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Sleep And Death: Dying In Your Sleep

Why do people die in their sleep? Can people know when death will occur? Read on to discover answers to these questions today.

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You have probably heard that people die in their sleep. To some, this sounds like the best way to go, while for others it’s a scary and devastating idea. Sleep and death, according to many, go hand in hand.

The link between death and sleep has been present even in ancient Greek mythology.

In fact, Sleep was the twin brother of Death, children of the personified gods of Darkness and Night.

There has always been an association between sleep and death. How peaceful is it really when people die in their sleep? Let’s see if a death in sleep is idealized or not.

Why Do People Die in Their Sleep?

Did you know that humans spend one-third of their lives asleep? When you take this into consideration, it comes as no surprise that a huge number of people die in their sleep.

Yet, it’s important to know that there is a huge difference between dying overnight and dying in the latter stages of a fatal disease when unconscious.

It’s more than depressing to hear that a person with no known illness goes to a bed today only not to wake up the next morning.

Although this is shocking and strange to many, medical professionals claim that there is a scientific explanation for this.

You know that the human brain is still a huge mystery. Although there is yet so much to be discovered about the human brain, one thing is for sure – the human brain is active 24/7.

The entire human body is a fascinating machine. It cleans itself, can even heal, and works perfectly when body and mind are synced.

Did you know that when you sleep your body is awake and keeps on working to prepare you for the following day? Or… Did you know that you are actually losing calories while sleeping?

Now you may ask – if a human body is so perfect how come it doesn’t protect people from dying in their sleep? The truth is that, according to scientists, a cumulative loss of cells in the area of the brain that controls breathing can be a cause.

Among people, this condition is known as sleep apnea.

This condition is a breathing disorder when breathing repeatedly stops and starts during sleep.

Sleep apnea occurs because the brain doesn’t send proper signals to the muscles that control a person’s breathing. Sleep apnea is in most cases leads to sudden cardiac death.

Another possible reason for death in sleep is Sudden Death Syndrome (SDS). This term stands for a series of cardiac syndromes that cause sudden cardiac arrest and eventually possible heath.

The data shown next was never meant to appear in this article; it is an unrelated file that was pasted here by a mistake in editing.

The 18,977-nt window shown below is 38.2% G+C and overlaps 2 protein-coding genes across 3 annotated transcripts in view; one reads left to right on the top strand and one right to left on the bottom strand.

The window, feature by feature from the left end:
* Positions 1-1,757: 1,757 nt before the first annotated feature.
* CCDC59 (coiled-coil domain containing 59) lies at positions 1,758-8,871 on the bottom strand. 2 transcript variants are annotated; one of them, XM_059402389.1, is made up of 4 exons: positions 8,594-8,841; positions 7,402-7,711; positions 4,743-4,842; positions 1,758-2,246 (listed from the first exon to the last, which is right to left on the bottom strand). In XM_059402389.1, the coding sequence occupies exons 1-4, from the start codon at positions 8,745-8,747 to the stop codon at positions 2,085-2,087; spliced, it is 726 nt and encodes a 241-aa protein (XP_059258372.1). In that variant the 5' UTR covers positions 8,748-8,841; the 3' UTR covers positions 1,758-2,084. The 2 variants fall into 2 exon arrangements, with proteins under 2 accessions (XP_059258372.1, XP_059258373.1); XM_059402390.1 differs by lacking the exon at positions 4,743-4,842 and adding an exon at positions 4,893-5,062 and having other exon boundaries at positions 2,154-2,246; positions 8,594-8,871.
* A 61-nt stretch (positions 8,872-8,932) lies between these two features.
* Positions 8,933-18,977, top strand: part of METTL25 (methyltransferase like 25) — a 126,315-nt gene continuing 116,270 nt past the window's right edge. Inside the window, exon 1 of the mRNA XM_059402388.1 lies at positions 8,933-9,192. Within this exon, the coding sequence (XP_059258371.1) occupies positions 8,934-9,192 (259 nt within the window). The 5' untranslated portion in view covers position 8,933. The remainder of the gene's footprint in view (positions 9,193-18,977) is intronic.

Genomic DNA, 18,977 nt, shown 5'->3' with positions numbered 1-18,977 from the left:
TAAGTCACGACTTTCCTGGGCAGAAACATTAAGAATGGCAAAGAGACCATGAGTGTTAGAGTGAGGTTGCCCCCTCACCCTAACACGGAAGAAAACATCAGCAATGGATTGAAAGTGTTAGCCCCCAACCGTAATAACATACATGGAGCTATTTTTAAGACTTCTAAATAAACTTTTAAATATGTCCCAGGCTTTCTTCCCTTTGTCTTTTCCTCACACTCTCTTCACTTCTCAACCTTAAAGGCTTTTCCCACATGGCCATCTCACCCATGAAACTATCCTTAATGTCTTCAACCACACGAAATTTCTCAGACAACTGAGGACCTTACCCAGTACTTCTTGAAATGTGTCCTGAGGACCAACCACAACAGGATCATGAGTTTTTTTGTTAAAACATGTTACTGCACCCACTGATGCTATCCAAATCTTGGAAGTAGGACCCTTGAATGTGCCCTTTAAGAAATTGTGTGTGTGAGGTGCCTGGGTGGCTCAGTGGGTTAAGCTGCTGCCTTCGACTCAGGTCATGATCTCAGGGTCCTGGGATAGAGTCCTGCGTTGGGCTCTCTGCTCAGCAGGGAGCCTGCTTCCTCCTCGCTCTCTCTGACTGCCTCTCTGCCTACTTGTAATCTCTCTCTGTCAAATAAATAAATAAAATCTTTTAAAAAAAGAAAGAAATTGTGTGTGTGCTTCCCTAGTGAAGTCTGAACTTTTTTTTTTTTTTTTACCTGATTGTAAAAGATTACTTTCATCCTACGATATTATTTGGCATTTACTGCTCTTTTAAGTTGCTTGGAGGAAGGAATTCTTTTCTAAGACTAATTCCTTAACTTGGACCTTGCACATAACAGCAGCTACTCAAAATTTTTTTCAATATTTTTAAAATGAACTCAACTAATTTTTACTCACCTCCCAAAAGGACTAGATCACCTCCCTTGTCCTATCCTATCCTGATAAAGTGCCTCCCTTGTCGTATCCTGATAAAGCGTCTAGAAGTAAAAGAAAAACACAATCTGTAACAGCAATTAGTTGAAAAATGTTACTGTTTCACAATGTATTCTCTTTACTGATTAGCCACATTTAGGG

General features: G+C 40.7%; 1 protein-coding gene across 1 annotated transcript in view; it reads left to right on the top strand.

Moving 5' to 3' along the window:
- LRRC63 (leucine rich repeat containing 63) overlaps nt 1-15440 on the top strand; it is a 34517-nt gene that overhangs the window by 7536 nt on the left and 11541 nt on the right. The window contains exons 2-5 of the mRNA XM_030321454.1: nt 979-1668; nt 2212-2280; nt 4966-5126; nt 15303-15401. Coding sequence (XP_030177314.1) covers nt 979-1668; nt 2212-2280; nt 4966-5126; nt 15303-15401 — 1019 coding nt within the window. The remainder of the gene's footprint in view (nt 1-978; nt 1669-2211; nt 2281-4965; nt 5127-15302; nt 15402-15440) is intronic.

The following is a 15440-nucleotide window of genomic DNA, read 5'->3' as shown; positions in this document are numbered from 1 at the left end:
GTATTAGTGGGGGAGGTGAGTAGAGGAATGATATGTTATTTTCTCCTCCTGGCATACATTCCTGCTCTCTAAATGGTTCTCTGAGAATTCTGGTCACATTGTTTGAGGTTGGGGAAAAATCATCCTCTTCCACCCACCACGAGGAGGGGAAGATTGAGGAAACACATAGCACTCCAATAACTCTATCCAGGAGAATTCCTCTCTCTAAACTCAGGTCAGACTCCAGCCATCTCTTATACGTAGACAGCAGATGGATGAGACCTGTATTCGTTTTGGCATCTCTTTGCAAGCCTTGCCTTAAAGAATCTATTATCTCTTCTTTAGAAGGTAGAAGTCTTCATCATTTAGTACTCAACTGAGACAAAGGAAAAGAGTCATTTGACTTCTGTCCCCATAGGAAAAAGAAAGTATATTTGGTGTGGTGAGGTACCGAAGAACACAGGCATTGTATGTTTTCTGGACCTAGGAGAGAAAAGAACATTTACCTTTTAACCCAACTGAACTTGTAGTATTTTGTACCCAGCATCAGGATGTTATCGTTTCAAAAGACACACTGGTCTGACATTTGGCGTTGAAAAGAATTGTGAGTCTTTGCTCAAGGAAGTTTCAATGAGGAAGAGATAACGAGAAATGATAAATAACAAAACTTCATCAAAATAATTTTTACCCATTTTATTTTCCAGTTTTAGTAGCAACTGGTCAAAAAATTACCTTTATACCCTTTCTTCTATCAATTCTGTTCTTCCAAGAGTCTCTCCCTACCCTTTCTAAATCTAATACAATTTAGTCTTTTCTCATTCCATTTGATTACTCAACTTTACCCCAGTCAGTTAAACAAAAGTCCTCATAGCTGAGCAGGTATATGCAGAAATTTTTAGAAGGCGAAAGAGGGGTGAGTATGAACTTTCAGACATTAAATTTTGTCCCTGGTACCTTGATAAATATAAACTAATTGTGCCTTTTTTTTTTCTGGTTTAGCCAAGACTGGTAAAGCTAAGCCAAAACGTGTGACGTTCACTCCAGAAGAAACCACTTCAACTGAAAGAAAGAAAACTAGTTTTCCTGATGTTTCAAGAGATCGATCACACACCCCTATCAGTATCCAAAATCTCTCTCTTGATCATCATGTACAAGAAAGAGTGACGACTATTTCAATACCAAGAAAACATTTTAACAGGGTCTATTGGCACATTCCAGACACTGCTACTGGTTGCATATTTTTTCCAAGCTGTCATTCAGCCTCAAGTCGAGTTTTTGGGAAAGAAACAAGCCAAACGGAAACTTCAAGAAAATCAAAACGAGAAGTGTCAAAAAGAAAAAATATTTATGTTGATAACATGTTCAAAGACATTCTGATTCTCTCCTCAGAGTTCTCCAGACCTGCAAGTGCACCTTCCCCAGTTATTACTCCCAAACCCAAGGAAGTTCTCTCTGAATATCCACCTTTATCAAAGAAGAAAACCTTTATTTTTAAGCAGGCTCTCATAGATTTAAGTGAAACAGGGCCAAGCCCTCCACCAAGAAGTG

Some of the reasons for this condition may be the result of structural problems in the heart. Other issues may be the result of irregularities within the electrical channels of the heart.

In fact, anything can disturb cardiac arrest, even in people who are otherwise healthy.

Carbon Monoxide

Carbon monoxide is a common household disturber that can eventually lead to death. Household appliances, such as gas fires and central heating systems are frequent sources of carbon monoxide.

Since gas has no smell and no sound, it’s very deadly explaining that this happens because it deprives the blood of oxygen.

If gas builds up in a room, breathing becomes some of the deadliest actions a person has to do, and we all need to breathe.

So, when one inhales lots of gas and it piles up in one’s lungs, it can be extremely deadly, especially if one is asleep. Can you feel symptoms if you are awake? Yes!

When awake, you may feel symptoms such as body weakness, a slight headache, and wooziness, among other many symptoms.

You have probably heard that people die in their sleep. To some, this sounds like the best way to go, while for others it’s a scary and devastating idea. Sleep and death, according to many, go hand in hand.

The link between death and sleep has been present even in ancient Greek mythology. In fact, Sleep was the twin brother of Death, children of the personified gods of Darkness and Night.

There has always been an association between sleep and death. How peaceful is it really when people die in their sleep?

Let’s see if a death in sleep is idealized or not.

Why Do People Die in Their Sleep?

Did you know that humans spend one-third of their lives asleep? When you consider this, it comes as no surprise that a huge number of people die in their sleep.

Yet, it’s important to know that there is a huge difference between dying overnight and dying in the latter stages of a fatal disease when unconscious.

It’s more than depressing to hear that a person with no known illness goes to bed today only not to wake up the next morning. Although this is shocking and strange to many, medical professionals claim that there is a scientific explanation for this.

You know that the human brain is still a huge mystery. Although there is yet so much to be discovered about the human brain, one thing is for sure – the human brain is active 24/7.

The entire human body is a fascinating machine. It cleans itself, can even heal, and works perfectly when body and mind are synced.

Did you know that when you sleep your body is awake and keeps on working to prepare you for the following day? Or… Did you know that you are actually losing calories while sleeping?

Now you may ask – if a human body is so perfect how come it doesn’t protect people from dying in their sleep? The truth is that, according to scientists, a cumulative loss of cells in the area of the brain that controls breathing can be a cause.